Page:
Well, to skip to the end of the story, it was a lot more mild of an experience than I expected. Maybe there’s something wrong with me, but I honestly was hoping for more anger, demonic manifestations, and fits. A riot would have been really nice. 🙂 Half joking. Though I have always liked Acts 17:6 – “These men who have turned the world upside down have come here also…”
We did get a few people shouting, “Go back home!” “We’re all Christians here!” “I was born Orthodox and I’ll die Orthodox!” and some Romanian phrases I haven’t learned yet, probably because they’re a little more vulgar. Most people just ignored us, a lot looked quietly mad, a few shouted at us, and a handful were really open to the message.
Overall, it was an OK experience. I’ve had times of street preaching that were a lot better and times that were a lot worse. I honestly felt like I didn’t make a whole lot of sense at times, but some people were genuinely interested in hearing us preaching.
My favorite moment was when I passed a tract to a young man from Sweden who quickly asked in English, “What’s this?”
Let me preface what follows by saying I normally answer more intelligently than I did on this occasion, but for some reason everything got jumbled in my head and came out kinda’ mixed up.
Hear me out as I offer some lame excuses. I wasn’t expecting someone to talk to me in English, so all I had in my head were Romanian phrases I had been reciting silently to myself. Besides, I didn’t know how much English this guy spoke, so I was trying to think through what words he would be familiar with. On top of that, I figured he was Romanian, and Orthodox, so I was trying to answer in a way that was sensitive to his cultural background and wouldn’t just instantly make him closed to the Gospel. It was really noisy and people were everywhere, shouting, talking, running, and it made it hard to think straight. I was cold and my brain wasn’t working so well. All these factors combined to clog my thoughts and trip up what I was trying to say. At least, that’s the story I’m sticking with. 🙂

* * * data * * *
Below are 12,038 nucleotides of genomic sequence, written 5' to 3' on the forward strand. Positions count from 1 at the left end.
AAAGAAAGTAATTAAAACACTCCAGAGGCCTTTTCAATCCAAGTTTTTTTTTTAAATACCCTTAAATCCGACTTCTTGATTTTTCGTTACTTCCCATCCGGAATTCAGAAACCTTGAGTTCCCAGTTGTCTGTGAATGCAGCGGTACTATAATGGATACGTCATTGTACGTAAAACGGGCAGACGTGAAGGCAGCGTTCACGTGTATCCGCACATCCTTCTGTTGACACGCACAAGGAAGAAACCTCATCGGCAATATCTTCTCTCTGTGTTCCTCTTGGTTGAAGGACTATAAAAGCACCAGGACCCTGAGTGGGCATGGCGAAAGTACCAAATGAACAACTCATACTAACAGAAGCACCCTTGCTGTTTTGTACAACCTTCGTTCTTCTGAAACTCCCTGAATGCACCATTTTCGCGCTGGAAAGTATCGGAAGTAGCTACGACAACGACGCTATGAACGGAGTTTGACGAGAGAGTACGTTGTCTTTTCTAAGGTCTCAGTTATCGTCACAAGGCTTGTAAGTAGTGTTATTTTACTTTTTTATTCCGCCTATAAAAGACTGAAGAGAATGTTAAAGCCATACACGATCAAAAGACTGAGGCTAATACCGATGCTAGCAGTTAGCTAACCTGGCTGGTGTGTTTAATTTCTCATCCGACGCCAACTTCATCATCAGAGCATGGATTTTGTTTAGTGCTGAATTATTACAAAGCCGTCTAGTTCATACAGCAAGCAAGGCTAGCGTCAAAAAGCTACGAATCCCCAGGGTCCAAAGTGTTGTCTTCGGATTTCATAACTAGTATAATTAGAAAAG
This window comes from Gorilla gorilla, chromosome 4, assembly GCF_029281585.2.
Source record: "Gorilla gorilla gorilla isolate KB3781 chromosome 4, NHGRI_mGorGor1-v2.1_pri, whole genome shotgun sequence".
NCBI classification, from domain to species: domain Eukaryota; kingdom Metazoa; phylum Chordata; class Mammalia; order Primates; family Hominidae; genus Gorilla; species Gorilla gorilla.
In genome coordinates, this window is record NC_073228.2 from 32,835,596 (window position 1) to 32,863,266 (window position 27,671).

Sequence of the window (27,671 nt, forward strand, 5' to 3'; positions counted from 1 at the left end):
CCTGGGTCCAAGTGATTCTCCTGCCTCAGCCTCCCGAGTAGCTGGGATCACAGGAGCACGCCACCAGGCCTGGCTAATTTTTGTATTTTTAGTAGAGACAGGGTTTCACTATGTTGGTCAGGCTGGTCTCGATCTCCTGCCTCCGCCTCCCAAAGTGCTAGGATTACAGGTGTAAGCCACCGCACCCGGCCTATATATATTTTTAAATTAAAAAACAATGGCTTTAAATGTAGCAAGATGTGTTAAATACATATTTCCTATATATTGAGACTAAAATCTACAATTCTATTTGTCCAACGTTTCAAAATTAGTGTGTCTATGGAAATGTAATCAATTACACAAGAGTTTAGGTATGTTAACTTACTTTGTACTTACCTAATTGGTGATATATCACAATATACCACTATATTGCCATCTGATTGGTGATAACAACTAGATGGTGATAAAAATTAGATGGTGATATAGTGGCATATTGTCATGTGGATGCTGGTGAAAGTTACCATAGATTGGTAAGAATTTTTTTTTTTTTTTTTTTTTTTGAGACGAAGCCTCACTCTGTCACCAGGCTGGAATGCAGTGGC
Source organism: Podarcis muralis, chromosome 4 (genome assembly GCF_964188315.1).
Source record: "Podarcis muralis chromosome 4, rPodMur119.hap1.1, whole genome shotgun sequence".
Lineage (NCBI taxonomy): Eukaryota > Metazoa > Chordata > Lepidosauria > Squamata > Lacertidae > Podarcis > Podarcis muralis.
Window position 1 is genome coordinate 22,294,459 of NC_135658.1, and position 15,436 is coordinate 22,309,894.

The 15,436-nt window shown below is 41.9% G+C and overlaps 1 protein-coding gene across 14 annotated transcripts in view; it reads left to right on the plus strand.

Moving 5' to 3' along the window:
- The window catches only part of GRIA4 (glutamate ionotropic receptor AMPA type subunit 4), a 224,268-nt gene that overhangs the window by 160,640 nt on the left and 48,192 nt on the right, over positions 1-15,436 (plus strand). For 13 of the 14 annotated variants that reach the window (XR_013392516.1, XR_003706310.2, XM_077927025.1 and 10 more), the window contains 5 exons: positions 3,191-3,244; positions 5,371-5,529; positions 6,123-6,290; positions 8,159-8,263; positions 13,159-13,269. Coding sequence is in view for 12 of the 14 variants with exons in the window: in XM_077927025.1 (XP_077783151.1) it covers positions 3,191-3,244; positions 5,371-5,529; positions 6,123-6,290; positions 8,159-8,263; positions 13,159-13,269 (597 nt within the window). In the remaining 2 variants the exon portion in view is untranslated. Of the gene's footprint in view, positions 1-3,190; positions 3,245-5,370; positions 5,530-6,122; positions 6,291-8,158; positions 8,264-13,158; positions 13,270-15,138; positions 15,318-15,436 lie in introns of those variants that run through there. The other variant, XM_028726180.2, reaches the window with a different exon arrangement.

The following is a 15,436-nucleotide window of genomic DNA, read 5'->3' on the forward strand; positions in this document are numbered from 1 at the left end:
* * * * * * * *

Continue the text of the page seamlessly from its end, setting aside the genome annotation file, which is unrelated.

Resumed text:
Regardless, I include this here first for your amusement, second for your instruction on what not to say, and third for your encouragement. If God can use this, He can probably use you.
“What’s this?” he asked.
“Uh, well, it’s the message of the Gospel,” I answered, feeling a little like Ned Flanders.
“What’s that mean?” he asked.
“Umh…” and this is where things got really stupid as I tried to explain the Gospel in a way that Orthodox Believers could grab ahold of without just ignoring it as “not Orthodoxy.” So I sputtered out something like, “It’s about Jesus, that He died for us… There’s Hell, and it’s real, and we all deserve it.” I don’t think I succeeded in explaining the Gospel in a way anybody could grab ahold of.
“I don’t want to go to Hell,” he said somberly.
“No, that’s good. I mean bad, Hell is bad, but it’s good you don’t want to go.”
“What do I have to do?” he asked.
“Just tell Jesus you want to live for Him, that you’re sorry for the sin in your life. And live for Him,” I explained poorly, resorting to Christianese and bumper-sticker slogans.
“It’s that easy?”
“Yeah, pretty much.”
After asking if we were Mormons (boy do I get tired of this question!), he had to run, but he gave me his phone number and said he wanted to get together and talk more about following Jesus.
Please pray for this Swedish college student, that God would continue to speak to him and lead him into a relationship with Himself through Jesus. And pray for me to make a little more sense next time! 🙂